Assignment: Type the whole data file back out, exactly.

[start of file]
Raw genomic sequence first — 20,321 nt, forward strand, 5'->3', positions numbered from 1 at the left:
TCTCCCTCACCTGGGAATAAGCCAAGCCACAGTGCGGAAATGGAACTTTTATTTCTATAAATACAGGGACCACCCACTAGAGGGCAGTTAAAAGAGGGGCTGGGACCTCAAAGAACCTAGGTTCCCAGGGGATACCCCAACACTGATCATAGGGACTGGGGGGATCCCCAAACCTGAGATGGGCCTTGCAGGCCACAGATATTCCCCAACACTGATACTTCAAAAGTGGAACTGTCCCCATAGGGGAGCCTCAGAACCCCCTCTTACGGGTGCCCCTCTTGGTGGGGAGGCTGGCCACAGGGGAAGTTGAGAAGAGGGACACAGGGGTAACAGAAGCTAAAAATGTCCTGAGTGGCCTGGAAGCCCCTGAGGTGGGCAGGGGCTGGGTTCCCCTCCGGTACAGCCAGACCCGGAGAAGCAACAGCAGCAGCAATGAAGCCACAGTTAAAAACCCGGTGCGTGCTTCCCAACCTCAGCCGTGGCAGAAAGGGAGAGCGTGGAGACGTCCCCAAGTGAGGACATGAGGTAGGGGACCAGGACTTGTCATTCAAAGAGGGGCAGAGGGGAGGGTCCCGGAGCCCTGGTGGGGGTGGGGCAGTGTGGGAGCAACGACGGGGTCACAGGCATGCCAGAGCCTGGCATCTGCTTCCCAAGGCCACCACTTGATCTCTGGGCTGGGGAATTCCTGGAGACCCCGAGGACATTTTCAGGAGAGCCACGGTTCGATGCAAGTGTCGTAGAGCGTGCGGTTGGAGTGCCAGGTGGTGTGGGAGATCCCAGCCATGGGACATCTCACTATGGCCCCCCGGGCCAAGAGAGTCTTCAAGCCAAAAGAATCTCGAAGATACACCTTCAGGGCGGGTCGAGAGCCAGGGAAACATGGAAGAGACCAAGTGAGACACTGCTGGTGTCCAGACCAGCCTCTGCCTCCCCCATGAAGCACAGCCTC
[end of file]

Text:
Raw genomic sequence first — 20,321 nt, forward strand, 5'->3', positions numbered from 1 at the left:
TCTCCCTCACCTGGGAATAAGCCAAGCCACAGTGCGGAAATGGAACTTTTATTTCTATAAATACAGGGACCACCCACTAGAGGGCAGTTAAAAGAGGGGCTGGGACCTCAAAGAACCTAGGTTCCCAGGGGATACCCCAACACTGATCATAGGGACTGGGGGGATCCCCAAACCTGAGATGGGCCTTGCAGGCCACAGATATTCCCCAACACTGATACTTCAAAAGTGGAACTGTCCCCATAGGGGAGCCTCAGAACCCCCTCTTACGGGTGCCCCTCTTGGTGGGGAGGCTGGCCACAGGGGAAGTTGAGAAGAGGGACACAGGGGTAACAGAAGCTAAAAATGTCCTGAGTGGCCTGGAAGCCCCTGAGGTGGGCAGGGGCTGGGTTCCCCTCCGGTACAGCCAGACCCGGAGAAGCAACAGCAGCAGCAATGAAGCCACAGTTAAAAACCCGGTGCGTGCTTCCCAACCTCAGCCGTGGCAGAAAGGGAGAGCGTGGAGACGTCCCCAAGTGAGGACATGAGGTAGGGGACCAGGACTTGTCATTCAAAGAGGGGCAGAGGGGAGGGTCCCGGAGCCCTGGTGGGGGTGGGGCAGTGTGGGAGCAACGACGGGGTCACAGGCATGCCAGAGCCTGGCATCTGCTTCCCAAGGCCACCACTTGATCTCTGGGCTGGGGAATTCCTGGAGACCCCGAGGACATTTTCAGGAGAGCCACGGTTCGATGCAAGTGTCGTAGAGCGTGCGGTTGGAGTGCCAGGTGGTGTGGGAGATCCCAGCCATGGGACATCTCACTATGGCCCCCCGGGCCAAGAGAGTCTTCAAGCCAAAAGAATCTCGAAGATACACCTTCAGGGCGGGTCGAGAGCCAGGGAAACATGGAAGAGACCAAGTGAGACACTGCTGGTGTCCAGACCAGCCTCTGCCTCCCCCATGAAGCACAGCCTC